Right to restrict data processing

Under the GDPR regime individuals have the right to ‘block’ or restrict processing of personal data, in circumstances where a user contests the accuracy of the personal data or where a user objects to the processing of their own personal data. Once again this right has been provided for through POPI. In terms of s 14(6) of the act the processing of personal information is restricted when the user objects thereto or when the user questions the accuracy of records in terms of the right to rectification and erasure.

Right to data portability

The right to data portability allows individuals to obtain and reuse their personal data across different services for their own purposes. In terms of this right users may request personal data that was provided for by the individual, through consent or the performance of a contact and when the processing is automated. Internet users should, for example, be easily able to download their account transactions or data that is collected. The data has to be provided for in a computer readable formation that is commonly used. This right gives ownership of personal information to each user. This is a new addition to the series of data privacy rights. As it stands POPI does not expressly give this right as the GDPR does.

Right to object

In terms of the GDPR users may object to specific use of their personal data, which includes but is not limited to it being used for –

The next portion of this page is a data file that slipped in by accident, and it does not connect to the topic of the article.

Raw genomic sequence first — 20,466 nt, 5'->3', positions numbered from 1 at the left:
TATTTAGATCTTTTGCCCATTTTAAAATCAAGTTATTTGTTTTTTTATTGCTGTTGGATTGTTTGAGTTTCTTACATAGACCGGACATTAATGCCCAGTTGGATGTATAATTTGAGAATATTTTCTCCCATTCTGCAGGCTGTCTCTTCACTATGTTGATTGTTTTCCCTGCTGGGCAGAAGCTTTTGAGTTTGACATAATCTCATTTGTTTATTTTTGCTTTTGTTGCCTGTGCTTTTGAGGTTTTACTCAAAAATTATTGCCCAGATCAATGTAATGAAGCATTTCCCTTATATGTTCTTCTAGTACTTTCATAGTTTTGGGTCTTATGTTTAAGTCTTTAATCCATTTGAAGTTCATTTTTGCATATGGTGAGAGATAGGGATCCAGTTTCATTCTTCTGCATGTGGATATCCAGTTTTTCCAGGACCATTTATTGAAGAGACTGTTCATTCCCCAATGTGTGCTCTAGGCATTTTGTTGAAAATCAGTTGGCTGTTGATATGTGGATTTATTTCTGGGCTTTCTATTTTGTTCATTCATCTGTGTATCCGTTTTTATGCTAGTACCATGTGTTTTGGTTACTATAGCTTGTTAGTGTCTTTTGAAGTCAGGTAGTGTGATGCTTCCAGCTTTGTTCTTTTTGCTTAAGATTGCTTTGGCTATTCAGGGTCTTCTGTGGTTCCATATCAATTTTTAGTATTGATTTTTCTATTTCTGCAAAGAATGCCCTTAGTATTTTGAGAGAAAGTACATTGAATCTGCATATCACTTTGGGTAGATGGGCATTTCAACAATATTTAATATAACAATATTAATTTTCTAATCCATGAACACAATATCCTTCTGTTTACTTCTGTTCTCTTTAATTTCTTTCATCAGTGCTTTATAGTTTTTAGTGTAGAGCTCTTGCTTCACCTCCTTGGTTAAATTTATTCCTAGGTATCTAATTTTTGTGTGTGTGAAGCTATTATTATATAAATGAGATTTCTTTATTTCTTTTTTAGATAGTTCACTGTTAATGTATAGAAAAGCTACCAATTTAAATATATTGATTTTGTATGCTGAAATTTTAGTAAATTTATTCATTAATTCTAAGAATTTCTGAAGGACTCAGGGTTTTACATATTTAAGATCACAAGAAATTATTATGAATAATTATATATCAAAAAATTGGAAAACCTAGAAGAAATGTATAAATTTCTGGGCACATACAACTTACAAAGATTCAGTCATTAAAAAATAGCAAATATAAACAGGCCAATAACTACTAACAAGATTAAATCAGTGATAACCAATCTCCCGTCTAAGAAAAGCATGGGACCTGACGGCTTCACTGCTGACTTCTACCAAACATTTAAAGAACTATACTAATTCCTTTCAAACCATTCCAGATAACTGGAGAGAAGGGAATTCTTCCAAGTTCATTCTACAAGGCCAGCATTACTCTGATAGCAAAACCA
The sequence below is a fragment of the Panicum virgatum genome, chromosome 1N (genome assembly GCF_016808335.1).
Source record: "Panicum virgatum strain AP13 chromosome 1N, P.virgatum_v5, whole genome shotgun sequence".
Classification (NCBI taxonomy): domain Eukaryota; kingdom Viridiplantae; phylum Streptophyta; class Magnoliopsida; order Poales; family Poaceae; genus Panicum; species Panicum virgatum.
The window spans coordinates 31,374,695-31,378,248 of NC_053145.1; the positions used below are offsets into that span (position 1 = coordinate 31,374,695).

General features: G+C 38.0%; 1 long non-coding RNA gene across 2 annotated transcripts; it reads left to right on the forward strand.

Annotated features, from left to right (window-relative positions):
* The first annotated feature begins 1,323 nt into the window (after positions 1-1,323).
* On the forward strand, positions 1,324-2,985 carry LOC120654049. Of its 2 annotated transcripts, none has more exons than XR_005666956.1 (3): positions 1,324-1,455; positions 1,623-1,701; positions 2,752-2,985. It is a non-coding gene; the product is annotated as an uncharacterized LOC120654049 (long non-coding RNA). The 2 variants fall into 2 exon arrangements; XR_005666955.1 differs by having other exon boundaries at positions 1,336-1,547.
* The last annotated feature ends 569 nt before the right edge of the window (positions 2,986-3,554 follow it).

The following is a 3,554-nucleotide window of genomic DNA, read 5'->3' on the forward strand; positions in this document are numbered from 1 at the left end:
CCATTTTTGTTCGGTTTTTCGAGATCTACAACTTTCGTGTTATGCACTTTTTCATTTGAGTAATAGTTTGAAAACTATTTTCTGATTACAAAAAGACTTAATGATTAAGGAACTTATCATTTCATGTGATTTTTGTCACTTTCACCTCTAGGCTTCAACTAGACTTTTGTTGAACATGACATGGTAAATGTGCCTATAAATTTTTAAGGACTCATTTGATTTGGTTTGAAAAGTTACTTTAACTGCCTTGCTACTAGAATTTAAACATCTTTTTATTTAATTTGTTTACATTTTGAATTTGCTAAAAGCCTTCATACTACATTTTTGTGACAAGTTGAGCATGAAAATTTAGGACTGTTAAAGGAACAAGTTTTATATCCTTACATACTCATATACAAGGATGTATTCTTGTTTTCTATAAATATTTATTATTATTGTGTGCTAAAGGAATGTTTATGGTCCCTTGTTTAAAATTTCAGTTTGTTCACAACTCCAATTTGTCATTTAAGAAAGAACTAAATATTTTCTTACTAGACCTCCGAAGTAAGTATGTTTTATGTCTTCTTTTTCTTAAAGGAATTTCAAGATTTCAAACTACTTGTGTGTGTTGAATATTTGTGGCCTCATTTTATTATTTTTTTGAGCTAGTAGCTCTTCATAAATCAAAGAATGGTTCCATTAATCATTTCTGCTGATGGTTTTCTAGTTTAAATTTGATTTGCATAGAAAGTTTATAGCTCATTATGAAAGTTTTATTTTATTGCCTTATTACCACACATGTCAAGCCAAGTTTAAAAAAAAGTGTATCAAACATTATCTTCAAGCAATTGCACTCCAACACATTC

• direct marketing;
  • research; or
  • for the performance of a task, which is in the public interest.

POPI does touch on this subject and to a certain extent protect users in this regard. In terms of s 68 of POPI, users are protected against the processing of personal information for the purpose of direct marketing if the user has not given consent. This means that direct marketing is prohibited unless the subject’s consent is obtained, or if the subject is already a customer. POPI is, therefore, limited to direct marketing and it may become necessary to cover the other areas of use, as the GDPR does.

Rights related to automated decision making and profiling

Under the GDPR certain safeguards have been put into place to protect individuals against the risk involved with decisions being made without any human intervention. POPI provides the same protection in s 71 of the Act.

Applicability of the GDPR and POPI